John Huston

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Hollywood icon John Huston shares his insights and experiences and brings Moyers behind the camera during the shoot of Annie. Throughout, viewers are introduced to the creative risk-taking and artistic fortitude common in giants of cinema.


BILL MOYERS: I’m Bill Moyers. If, from all the studies scholars have done on creativity, we could draw a composite portrait of a creative person, it would be a caricature, not a profile, for no one person fits all the characteristics. But in our own interviews of creative people, we found them early developing a keen sensitivity to experience.

Like all of us, their first encounters with the world are made up of original discoveries and inventions. But long into life, they retain the capacity for childlike wonder. With every experience, they reinvent themselves. Travel becomes especially a way for the child in them to roam disguised as adult. They’re unpredictable and thus, slightly suspect of souls more at home with habit. What’s important to them is what they think of themselves.

So they’re unconventional, often discontented, not always virtuous, and they have a hard time explaining themselves. They work hard and day and night are the same to them. No more time-bound are they than their imagination is earth-bound. They take risks and are either lucky or bold enough to seize chance when it appears. And almost always, at some crucial moment in their lives, someone else reaches out and says, here take my hand. A composite and mythical but surprisingly close to the flesh and blood character of the real John Huston.

BILL MOYERS: Leonardo da Vinci said that an artist should paint as if he were in the presence of God. What should an actor, as an artist, do?

JOHN HUSTON: Well, the actor is in the presence of God. The audience is God to the actor, and he gets immediate approval or sometimes disapproval. He knows pretty much where he stands with God in the course of his performance. And that’s why actors prefer the theater.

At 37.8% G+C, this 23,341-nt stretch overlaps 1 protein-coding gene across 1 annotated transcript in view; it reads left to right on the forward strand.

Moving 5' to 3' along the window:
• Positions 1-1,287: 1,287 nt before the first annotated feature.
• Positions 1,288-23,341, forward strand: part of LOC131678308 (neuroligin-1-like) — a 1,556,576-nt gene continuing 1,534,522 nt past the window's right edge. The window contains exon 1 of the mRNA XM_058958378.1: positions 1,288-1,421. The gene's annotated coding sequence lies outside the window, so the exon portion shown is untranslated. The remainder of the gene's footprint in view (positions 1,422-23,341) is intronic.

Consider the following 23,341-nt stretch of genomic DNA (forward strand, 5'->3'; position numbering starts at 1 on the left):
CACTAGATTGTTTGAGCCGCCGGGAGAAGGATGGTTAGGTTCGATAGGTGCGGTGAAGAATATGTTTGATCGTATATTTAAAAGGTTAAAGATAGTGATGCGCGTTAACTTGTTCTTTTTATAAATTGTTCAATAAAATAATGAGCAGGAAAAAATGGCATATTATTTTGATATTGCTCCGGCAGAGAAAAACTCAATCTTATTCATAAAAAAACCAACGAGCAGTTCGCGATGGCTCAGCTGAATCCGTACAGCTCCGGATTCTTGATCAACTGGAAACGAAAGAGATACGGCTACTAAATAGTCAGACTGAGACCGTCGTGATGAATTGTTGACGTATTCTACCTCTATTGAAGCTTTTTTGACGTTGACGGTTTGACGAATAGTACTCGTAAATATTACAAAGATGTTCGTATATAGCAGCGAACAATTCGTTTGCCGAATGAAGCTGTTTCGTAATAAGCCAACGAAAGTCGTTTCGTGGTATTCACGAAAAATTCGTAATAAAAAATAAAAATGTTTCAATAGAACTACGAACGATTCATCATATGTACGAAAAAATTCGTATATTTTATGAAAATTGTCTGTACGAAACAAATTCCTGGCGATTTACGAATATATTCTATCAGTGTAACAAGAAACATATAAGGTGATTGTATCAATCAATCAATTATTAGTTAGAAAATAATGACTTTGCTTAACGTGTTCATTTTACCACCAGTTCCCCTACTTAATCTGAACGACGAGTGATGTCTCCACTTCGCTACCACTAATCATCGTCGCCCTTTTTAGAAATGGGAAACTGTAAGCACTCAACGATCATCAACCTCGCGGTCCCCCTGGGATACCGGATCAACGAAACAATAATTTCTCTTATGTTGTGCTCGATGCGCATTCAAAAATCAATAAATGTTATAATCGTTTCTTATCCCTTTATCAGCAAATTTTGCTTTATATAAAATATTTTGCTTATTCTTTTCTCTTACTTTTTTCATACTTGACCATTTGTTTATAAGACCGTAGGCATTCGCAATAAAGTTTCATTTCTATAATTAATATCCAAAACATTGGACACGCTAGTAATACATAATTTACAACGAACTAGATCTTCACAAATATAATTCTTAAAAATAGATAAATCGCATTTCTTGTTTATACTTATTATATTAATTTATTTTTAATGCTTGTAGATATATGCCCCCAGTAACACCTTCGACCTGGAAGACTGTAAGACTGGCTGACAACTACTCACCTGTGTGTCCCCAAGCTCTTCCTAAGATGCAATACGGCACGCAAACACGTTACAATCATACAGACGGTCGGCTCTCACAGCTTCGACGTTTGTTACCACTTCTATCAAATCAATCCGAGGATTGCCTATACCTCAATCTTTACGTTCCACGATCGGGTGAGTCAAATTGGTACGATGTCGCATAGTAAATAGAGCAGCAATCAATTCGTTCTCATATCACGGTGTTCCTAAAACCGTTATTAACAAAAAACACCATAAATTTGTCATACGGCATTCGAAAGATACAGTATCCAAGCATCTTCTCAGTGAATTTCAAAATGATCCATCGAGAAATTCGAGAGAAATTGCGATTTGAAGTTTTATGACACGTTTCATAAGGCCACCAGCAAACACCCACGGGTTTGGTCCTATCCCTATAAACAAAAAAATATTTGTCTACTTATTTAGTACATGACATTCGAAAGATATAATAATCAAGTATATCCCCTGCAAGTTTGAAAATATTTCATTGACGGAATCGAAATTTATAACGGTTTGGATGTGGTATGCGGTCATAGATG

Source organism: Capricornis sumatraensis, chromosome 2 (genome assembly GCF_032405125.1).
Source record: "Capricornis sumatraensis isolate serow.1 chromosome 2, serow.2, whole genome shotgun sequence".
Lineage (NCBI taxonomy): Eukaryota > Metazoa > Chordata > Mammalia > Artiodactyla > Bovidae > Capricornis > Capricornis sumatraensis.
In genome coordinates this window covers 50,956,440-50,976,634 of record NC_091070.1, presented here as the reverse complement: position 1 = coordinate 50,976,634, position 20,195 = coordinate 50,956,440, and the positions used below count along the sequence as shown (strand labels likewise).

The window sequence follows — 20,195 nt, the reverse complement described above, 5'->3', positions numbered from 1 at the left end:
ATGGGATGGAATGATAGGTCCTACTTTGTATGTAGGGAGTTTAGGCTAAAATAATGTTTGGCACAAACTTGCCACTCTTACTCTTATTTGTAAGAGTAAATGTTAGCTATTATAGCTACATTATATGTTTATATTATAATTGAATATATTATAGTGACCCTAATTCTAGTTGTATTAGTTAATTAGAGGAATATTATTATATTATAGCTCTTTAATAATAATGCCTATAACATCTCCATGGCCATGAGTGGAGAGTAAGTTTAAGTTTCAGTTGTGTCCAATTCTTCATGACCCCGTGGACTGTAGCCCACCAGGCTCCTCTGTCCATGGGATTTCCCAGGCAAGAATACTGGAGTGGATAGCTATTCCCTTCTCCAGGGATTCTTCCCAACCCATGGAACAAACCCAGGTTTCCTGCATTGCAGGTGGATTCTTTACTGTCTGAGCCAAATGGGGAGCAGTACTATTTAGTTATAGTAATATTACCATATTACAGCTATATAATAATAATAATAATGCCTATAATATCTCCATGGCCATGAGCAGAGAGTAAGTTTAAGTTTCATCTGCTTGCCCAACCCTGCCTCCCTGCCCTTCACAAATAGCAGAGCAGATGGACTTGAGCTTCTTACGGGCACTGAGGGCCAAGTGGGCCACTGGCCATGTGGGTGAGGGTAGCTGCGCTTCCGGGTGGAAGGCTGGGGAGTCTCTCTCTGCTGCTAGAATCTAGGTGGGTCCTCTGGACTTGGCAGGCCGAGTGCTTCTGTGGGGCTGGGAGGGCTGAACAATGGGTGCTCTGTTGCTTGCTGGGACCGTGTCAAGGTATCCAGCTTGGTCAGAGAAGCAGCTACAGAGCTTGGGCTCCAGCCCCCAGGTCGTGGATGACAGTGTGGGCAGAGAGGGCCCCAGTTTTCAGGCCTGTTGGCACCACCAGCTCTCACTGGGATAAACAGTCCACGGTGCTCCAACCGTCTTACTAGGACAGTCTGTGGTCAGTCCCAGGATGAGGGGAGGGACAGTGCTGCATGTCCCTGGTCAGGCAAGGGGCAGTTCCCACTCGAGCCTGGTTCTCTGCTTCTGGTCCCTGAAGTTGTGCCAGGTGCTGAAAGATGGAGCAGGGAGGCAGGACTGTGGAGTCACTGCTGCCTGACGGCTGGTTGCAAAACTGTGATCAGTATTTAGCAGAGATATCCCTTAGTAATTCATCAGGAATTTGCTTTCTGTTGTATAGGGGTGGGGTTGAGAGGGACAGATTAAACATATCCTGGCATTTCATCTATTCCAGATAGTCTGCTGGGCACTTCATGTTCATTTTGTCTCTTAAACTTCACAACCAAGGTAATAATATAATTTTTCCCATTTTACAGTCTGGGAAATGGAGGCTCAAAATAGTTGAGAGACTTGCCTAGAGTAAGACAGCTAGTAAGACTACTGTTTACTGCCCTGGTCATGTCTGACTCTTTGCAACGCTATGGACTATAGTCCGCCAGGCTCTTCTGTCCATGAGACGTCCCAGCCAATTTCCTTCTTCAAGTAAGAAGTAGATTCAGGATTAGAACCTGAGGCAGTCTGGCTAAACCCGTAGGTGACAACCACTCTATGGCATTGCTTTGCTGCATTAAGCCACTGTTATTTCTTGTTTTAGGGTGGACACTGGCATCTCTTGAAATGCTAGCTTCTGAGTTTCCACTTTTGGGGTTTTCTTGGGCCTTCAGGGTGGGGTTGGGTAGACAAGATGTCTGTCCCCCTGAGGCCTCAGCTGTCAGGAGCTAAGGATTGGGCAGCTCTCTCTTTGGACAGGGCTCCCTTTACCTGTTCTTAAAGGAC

BILL MOYERS: The live theater.

JOHN HUSTON: The live theater. Because God murmurs, and clucks, and applauds, and laughs, and gives him a running account of his opinion of the actor.

BILL MOYERS: In film, is the —

JOHN HUSTON: In film, the director has to take the place of the audience. So he’s the surrogate God, several steps down from the audience.

BILL MOYERS: With a little humility remaining? [laughter]

BILL MOYERS: John Huston speaks as a master of the form. He has directed 41 films, acted in 24. In one role, his was the voice of God. His credits as director include such classics as “The Maltese Falcon,” “The Misfits,” “Fat City,” and “Wise Blood.” There have been some follies and some failures, too. But John Huston at 75, is still collecting new credits instead of resting on old ones.

JOHN HUSTON: Quiet, please.

BILL MOYERS: His latest picture is the musical “Annie.” At a cost of about $40 million dollars, “Annie” is one of the few extravaganzas not scrapped when Hollywood rolled back to smaller budgets.

JOHN HUSTON: Now suppose we go back to a close-up of Oliver, a little tighter, now let’s dolly when Oliver goes in. Dolly over here to the right and get our quartet set up. Let’s just try that. I just want to see how that looks. Yes.

BILL MOYERS: And though comic strip characters and sentimental songs may seem thin stuff compared to vintage Huston, the man retains his habit, even in advanced age, of risking the unexpected rather than repeat the familiar.

BILL MOYERS: I’ve never seen a director use a television monitor before.

JOHN HUSTON: This is the first time I’ve ever used one.

BILL MOYERS: What does it enable you to do?

JOHN HUSTON: This way, you can see this is the way it’ll be on the screen. And so you know if a mistake is made in the operating of the camera. You can tell instantly. You should be able to. Sometimes you slip up.

BILL MOYERS: Oh, not in your business. You don’t slip up?

JOHN HUSTON: Well, rarely, rarely. It does happen occasionally. All right, places, please. On your marks. Sure. Playback.